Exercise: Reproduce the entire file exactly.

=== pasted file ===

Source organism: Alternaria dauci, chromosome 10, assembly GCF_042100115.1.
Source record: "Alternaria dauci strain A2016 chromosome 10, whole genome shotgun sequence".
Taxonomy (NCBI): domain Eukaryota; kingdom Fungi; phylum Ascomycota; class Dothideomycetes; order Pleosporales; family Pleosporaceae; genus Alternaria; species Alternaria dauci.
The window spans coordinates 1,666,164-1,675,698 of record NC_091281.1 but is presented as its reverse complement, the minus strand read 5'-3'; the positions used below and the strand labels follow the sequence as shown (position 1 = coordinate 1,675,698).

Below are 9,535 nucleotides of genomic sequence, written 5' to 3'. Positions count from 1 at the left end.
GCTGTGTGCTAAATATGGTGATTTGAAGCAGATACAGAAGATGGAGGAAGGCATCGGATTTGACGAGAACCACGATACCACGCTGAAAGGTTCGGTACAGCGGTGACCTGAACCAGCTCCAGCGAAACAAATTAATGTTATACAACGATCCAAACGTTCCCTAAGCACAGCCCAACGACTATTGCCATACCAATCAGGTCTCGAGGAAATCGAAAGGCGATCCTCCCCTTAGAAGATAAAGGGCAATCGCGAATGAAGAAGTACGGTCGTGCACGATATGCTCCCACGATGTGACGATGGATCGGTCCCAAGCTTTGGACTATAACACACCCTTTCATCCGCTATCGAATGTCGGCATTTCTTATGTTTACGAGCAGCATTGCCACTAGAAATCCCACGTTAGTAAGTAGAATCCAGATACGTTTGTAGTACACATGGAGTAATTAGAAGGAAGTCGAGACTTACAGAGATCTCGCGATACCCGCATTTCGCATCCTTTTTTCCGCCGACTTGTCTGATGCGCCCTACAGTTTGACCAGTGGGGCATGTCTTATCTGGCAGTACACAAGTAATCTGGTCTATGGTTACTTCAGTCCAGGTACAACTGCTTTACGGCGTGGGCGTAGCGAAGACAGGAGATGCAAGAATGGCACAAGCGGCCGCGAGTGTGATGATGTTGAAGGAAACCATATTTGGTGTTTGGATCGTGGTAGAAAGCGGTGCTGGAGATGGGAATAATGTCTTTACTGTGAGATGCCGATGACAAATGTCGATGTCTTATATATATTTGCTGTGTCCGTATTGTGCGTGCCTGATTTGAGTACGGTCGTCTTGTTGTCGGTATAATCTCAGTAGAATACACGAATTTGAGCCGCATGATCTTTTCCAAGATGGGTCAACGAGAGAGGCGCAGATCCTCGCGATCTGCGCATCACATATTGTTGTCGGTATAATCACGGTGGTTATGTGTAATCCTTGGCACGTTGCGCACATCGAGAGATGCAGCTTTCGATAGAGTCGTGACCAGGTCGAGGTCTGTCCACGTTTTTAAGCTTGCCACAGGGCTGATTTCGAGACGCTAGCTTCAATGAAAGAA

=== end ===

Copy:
Source organism: Alternaria dauci, chromosome 10, assembly GCF_042100115.1.
Source record: "Alternaria dauci strain A2016 chromosome 10, whole genome shotgun sequence".
Taxonomy (NCBI): domain Eukaryota; kingdom Fungi; phylum Ascomycota; class Dothideomycetes; order Pleosporales; family Pleosporaceae; genus Alternaria; species Alternaria dauci.
The window spans coordinates 1,666,164-1,675,698 of record NC_091281.1 but is presented as its reverse complement, the minus strand read 5'-3'; the positions used below and the strand labels follow the sequence as shown (position 1 = coordinate 1,675,698).

Below are 9,535 nucleotides of genomic sequence, written 5' to 3'. Positions count from 1 at the left end.
GCTGTGTGCTAAATATGGTGATTTGAAGCAGATACAGAAGATGGAGGAAGGCATCGGATTTGACGAGAACCACGATACCACGCTGAAAGGTTCGGTACAGCGGTGACCTGAACCAGCTCCAGCGAAACAAATTAATGTTATACAACGATCCAAACGTTCCCTAAGCACAGCCCAACGACTATTGCCATACCAATCAGGTCTCGAGGAAATCGAAAGGCGATCCTCCCCTTAGAAGATAAAGGGCAATCGCGAATGAAGAAGTACGGTCGTGCACGATATGCTCCCACGATGTGACGATGGATCGGTCCCAAGCTTTGGACTATAACACACCCTTTCATCCGCTATCGAATGTCGGCATTTCTTATGTTTACGAGCAGCATTGCCACTAGAAATCCCACGTTAGTAAGTAGAATCCAGATACGTTTGTAGTACACATGGAGTAATTAGAAGGAAGTCGAGACTTACAGAGATCTCGCGATACCCGCATTTCGCATCCTTTTTTCCGCCGACTTGTCTGATGCGCCCTACAGTTTGACCAGTGGGGCATGTCTTATCTGGCAGTACACAAGTAATCTGGTCTATGGTTACTTCAGTCCAGGTACAACTGCTTTACGGCGTGGGCGTAGCGAAGACAGGAGATGCAAGAATGGCACAAGCGGCCGCGAGTGTGATGATGTTGAAGGAAACCATATTTGGTGTTTGGATCGTGGTAGAAAGCGGTGCTGGAGATGGGAATAATGTCTTTACTGTGAGATGCCGATGACAAATGTCGATGTCTTATATATATTTGCTGTGTCCGTATTGTGCGTGCCTGATTTGAGTACGGTCGTCTTGTTGTCGGTATAATCTCAGTAGAATACACGAATTTGAGCCGCATGATCTTTTCCAAGATGGGTCAACGAGAGAGGCGCAGATCCTCGCGATCTGCGCATCACATATTGTTGTCGGTATAATCACGGTGGTTATGTGTAATCCTTGGCACGTTGCGCACATCGAGAGATGCAGCTTTCGATAGAGTCGTGACCAGGTCGAGGTCTGTCCACGTTTTTAAGCTTGCCACAGGGCTGATTTCGAGACGCTAGCTTCAATGAAAGAA